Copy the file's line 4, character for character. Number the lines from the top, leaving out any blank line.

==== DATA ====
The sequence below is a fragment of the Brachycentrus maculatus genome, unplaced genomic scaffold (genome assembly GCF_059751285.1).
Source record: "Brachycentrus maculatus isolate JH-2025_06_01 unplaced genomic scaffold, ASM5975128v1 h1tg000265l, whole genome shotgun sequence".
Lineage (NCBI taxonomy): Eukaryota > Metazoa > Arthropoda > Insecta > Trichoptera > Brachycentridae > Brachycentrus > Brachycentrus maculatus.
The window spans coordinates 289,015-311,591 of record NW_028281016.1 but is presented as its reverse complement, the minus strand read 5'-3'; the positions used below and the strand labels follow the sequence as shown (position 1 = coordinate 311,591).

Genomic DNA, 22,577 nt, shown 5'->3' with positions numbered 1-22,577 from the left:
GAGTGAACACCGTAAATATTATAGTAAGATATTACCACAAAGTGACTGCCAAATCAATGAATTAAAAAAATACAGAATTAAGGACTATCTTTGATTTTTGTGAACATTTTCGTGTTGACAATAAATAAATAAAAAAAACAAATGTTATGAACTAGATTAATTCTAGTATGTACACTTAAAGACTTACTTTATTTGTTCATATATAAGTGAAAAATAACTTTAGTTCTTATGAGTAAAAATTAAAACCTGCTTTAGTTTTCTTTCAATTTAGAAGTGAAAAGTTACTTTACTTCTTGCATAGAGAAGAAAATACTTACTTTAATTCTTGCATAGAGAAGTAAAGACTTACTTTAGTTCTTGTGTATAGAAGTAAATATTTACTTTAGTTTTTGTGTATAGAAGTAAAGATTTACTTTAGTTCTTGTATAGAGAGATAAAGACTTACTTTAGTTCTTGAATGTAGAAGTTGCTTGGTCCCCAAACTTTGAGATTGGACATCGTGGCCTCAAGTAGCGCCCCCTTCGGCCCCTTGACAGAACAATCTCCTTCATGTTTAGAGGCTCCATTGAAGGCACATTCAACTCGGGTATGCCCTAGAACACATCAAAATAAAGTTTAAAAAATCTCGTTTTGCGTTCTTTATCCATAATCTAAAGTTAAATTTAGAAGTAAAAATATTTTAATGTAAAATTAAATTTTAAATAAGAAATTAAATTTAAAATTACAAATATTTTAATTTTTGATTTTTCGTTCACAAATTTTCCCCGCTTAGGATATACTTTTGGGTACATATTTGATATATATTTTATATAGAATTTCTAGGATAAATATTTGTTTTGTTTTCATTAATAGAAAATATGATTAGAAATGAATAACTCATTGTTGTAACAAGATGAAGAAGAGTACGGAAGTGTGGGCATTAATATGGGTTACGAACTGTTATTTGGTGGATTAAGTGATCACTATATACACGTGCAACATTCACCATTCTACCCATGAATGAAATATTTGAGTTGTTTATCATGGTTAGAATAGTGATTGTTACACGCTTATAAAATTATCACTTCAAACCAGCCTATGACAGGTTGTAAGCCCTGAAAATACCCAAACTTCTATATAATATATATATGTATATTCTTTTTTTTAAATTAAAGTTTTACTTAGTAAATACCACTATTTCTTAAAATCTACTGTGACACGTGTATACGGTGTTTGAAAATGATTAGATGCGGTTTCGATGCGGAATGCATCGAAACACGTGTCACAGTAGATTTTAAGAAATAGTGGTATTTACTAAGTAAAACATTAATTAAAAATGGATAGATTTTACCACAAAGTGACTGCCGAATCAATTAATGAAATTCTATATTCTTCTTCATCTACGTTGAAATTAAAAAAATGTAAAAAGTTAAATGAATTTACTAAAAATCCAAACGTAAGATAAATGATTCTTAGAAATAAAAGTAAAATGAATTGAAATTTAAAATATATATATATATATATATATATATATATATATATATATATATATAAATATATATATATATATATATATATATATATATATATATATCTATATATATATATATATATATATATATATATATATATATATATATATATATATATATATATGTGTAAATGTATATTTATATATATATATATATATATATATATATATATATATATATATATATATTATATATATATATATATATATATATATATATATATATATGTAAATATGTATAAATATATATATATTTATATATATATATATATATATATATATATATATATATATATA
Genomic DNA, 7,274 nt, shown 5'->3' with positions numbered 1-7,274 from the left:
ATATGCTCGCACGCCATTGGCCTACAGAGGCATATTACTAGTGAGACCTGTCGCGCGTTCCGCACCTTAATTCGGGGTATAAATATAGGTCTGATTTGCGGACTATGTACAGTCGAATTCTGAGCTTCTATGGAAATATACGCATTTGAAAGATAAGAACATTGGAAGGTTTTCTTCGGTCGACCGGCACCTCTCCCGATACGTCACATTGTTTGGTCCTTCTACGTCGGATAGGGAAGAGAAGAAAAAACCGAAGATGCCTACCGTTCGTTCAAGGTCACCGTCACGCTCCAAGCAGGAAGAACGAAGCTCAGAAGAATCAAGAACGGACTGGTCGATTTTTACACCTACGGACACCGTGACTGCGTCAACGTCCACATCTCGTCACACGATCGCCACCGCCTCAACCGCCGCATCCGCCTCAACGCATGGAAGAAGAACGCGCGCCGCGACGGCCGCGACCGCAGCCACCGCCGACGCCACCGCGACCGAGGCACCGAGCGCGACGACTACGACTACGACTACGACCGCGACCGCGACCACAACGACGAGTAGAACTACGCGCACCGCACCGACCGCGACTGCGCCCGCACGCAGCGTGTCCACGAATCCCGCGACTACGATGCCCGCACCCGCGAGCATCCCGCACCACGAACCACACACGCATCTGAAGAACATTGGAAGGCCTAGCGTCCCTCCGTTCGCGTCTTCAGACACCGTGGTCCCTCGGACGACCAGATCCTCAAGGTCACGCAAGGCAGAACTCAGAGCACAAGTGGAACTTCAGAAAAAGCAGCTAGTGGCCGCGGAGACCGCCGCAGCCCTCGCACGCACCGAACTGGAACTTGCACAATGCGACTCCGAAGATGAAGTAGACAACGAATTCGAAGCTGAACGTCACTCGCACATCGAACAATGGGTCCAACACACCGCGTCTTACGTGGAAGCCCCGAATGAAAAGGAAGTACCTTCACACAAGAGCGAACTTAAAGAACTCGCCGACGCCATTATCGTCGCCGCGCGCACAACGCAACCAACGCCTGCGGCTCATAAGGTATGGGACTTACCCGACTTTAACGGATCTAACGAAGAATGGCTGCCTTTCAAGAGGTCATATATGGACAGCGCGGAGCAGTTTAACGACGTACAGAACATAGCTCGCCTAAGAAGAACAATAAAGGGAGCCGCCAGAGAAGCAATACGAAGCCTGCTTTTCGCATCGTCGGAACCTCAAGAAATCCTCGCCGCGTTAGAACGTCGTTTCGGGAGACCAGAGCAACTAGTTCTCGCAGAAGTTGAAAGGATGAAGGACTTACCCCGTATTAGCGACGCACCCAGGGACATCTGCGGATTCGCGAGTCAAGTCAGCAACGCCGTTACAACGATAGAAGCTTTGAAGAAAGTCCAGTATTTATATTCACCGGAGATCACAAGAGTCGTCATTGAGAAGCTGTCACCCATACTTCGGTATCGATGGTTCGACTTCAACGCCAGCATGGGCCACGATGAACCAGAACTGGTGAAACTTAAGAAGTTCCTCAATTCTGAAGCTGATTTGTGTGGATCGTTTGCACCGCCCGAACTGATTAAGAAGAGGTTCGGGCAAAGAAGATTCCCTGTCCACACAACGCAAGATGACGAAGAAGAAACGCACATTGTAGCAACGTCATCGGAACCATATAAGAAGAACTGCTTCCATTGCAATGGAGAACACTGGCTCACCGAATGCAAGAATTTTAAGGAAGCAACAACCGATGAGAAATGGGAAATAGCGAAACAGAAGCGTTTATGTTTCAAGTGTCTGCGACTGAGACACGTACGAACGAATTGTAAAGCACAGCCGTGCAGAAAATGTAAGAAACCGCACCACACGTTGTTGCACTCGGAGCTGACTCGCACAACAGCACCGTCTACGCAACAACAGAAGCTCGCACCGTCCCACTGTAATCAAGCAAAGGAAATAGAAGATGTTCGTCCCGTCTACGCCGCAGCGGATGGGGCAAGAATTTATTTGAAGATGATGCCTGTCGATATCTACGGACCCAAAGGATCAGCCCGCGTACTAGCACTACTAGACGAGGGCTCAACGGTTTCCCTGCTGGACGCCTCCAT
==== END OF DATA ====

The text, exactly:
The window spans coordinates 289,015-311,591 of record NW_028281016.1 but is presented as its reverse complement, the minus strand read 5'-3'; the positions used below and the strand labels follow the sequence as shown (position 1 = coordinate 311,591).